Smith, Steven Connolly.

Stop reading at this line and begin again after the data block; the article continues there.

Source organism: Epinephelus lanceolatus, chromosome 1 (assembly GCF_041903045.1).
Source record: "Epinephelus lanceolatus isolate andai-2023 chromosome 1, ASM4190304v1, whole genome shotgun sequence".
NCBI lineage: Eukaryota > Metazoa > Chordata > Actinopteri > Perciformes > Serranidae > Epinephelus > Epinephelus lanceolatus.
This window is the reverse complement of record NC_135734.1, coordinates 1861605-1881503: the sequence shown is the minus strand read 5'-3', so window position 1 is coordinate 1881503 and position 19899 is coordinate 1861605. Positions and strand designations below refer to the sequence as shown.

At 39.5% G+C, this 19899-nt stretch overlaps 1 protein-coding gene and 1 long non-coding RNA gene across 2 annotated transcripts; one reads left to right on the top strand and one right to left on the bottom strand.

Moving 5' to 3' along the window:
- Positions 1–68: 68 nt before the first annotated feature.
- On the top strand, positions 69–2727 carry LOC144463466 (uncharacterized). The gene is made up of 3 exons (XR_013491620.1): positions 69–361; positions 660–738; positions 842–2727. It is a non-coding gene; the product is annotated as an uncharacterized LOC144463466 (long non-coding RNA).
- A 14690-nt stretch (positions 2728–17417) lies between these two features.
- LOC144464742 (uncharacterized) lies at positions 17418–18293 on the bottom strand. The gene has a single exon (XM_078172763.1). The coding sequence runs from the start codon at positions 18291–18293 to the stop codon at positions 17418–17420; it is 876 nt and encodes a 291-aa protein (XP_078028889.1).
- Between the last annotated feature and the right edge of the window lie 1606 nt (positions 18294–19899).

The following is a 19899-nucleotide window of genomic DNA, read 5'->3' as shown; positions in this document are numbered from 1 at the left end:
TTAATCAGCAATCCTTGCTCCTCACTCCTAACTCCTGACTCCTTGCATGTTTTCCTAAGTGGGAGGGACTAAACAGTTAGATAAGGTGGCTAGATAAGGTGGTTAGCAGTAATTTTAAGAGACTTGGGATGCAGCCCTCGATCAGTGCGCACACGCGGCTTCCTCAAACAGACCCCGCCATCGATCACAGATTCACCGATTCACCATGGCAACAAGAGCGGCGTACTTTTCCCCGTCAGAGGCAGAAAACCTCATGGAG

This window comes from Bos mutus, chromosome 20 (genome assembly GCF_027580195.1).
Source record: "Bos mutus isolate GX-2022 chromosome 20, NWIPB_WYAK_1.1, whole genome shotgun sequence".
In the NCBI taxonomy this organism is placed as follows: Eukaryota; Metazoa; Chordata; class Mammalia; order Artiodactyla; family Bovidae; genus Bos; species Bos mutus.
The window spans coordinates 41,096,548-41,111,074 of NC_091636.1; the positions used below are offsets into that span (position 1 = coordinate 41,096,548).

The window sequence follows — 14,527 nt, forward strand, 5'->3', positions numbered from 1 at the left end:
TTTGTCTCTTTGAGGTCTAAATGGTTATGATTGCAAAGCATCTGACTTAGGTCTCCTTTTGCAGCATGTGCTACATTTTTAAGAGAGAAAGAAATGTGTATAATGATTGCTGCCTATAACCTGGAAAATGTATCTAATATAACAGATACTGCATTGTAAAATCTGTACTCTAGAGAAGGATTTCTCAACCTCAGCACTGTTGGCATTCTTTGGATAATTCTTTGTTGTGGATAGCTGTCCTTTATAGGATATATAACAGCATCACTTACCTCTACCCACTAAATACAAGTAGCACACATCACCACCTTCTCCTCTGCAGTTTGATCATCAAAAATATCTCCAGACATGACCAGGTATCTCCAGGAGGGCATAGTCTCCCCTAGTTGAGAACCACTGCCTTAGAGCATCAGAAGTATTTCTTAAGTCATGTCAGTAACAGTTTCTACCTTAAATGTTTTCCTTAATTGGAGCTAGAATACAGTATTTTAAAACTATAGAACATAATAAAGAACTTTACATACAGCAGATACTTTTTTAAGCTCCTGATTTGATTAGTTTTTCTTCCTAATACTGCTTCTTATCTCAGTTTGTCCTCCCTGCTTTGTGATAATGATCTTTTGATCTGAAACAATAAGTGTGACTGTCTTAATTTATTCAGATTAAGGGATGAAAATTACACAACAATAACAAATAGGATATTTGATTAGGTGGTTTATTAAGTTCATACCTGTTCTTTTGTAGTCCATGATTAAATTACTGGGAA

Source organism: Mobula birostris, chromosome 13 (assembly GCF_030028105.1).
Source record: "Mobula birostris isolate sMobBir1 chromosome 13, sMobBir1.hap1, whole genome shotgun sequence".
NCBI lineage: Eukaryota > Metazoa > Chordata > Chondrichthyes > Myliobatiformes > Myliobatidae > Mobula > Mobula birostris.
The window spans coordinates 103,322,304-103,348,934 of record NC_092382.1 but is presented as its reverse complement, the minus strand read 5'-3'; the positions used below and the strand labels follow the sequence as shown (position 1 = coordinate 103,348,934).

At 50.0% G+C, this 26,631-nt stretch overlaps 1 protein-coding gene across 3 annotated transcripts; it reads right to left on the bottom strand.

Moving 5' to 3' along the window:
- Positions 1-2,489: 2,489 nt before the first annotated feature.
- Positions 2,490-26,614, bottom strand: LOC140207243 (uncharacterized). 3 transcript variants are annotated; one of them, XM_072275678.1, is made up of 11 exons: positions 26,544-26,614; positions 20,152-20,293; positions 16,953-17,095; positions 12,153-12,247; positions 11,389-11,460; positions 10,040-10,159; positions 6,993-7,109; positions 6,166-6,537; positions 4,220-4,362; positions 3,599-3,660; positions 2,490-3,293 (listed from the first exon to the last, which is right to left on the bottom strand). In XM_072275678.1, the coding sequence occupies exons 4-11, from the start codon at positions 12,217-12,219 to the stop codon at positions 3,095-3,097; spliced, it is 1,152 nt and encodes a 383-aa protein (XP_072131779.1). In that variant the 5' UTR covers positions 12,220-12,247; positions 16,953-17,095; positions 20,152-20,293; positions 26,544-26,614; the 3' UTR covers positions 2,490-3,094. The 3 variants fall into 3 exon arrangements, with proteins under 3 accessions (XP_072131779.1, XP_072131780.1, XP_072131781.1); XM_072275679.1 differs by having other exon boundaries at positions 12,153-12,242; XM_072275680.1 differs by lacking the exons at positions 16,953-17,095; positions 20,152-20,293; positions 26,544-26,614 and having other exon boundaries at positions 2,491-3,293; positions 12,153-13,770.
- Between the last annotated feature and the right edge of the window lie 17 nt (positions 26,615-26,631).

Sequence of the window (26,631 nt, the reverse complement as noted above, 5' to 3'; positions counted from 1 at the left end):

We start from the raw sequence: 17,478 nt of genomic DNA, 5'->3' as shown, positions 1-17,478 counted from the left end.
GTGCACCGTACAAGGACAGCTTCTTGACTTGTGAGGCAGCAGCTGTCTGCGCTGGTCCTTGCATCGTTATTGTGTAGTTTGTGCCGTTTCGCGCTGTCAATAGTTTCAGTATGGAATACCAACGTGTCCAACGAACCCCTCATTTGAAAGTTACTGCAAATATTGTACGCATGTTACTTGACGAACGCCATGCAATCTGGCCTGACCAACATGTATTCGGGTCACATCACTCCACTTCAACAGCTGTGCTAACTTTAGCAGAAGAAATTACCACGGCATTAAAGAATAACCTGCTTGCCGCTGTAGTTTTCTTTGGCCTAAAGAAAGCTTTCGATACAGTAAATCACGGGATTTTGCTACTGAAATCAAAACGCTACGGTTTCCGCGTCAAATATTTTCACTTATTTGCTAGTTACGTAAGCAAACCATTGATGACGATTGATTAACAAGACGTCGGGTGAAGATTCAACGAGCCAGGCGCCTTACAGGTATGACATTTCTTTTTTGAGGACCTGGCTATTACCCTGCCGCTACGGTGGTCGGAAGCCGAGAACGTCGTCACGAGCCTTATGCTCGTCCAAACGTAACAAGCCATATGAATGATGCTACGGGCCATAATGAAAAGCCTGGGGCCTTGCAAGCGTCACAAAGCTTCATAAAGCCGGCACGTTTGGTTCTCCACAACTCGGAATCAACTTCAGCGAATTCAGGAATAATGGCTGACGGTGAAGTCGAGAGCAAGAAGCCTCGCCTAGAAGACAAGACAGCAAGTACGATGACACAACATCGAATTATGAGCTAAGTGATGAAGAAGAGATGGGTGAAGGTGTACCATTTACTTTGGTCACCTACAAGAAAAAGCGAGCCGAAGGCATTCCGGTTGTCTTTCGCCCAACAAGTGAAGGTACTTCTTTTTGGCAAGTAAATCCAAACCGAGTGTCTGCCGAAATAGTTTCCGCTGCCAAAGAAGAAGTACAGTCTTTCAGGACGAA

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These works stem from a traditional subject matter for painting, the nude. And, these paintings incorporate many of the traditional aspects of representing the nude figure: they are constructed on panels and painted in thin, transparent layers. They utilize linear and atmospheric perspective in order to achieve the illusion of space. They are monumental in scale. The colors are derived from a limited palette, and the figures are grouped in artificial ways. At first glance, they appear to be traditional figure paintings. Closer inspection reveals anomalies to traditional figure painting. The figures appear transparent and incorporeal, as though aware they are constructed of paint. The underpainting is pronounced, and repentances—pentimento—quite apparent. These 2 effects fix the figures somewhere between the physical surface of the picture, and the illusionary space of the painting. The interplay of these paintings as they shift between physical, two-dimensional object and illusionistic window is carried through to the frames. The traditional function of the frame—to organize the space of the painting, to eliminate outside distraction, to focus the attention of the viewer—is hybridized to serve multiple functions. Spaces in the frame that are real, that are actual, echo spaces in the painting that are illusionistic. This activity unites the painting with its frame. The real transparency of the space in the frame is allowed to contrast the painted transparency of the painted surface, calling into question the differences of each, and allowing frame to be as painterly, as gestural, as illusionistic as the painted surface.